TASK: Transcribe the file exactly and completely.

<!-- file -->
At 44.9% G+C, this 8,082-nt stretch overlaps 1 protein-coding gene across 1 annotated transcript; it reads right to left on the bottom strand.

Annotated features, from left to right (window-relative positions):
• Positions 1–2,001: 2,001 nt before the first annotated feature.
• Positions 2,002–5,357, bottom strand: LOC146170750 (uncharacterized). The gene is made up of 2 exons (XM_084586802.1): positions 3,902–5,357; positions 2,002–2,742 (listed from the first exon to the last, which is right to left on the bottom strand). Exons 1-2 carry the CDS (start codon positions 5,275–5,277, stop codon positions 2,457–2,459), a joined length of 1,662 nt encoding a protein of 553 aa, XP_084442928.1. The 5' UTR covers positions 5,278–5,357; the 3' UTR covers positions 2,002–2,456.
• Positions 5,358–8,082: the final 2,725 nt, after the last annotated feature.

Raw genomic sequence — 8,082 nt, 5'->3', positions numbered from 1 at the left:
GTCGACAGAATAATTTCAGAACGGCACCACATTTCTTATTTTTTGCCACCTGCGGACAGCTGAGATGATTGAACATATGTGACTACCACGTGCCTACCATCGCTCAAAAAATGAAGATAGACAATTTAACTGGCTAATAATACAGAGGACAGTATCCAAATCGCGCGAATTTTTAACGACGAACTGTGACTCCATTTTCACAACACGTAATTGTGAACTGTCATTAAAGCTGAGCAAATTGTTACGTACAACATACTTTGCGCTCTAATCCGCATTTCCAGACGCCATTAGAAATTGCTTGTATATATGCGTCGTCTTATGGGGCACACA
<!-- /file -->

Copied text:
At 44.9% G+C, this 8,082-nt stretch overlaps 1 protein-coding gene across 1 annotated transcript; it reads right to left on the bottom strand.

Annotated features, from left to right (window-relative positions):
• Positions 1–2,001: 2,001 nt before the first annotated feature.
• Positions 2,002–5,357, bottom strand: LOC146170750 (uncharacterized). The gene is made up of 2 exons (XM_084586802.1): positions 3,902–5,357; positions 2,002–2,742 (listed from the first exon to the last, which is right to left on the bottom strand). Exons 1-2 carry the CDS (start codon positions 5,275–5,277, stop codon positions 2,457–2,459), a joined length of 1,662 nt encoding a protein of 553 aa, XP_084442928.1. The 5' UTR covers positions 5,278–5,357; the 3' UTR covers positions 2,002–2,456.
• Positions 5,358–8,082: the final 2,725 nt, after the last annotated feature.

Raw genomic sequence — 8,082 nt, 5'->3', positions numbered from 1 at the left:
GTCGACAGAATAATTTCAGAACGGCACCACATTTCTTATTTTTTGCCACCTGCGGACAGCTGAGATGATTGAACATATGTGACTACCACGTGCCTACCATCGCTCAAAAAATGAAGATAGACAATTTAACTGGCTAATAATACAGAGGACAGTATCCAAATCGCGCGAATTTTTAACGACGAACTGTGACTCCATTTTCACAACACGTAATTGTGAACTGTCATTAAAGCTGAGCAAATTGTTACGTACAACATACTTTGCGCTCTAATCCGCATTTCCAGACGCCATTAGAAATTGCTTGTATATATGCGTCGTCTTATGGGGCACACA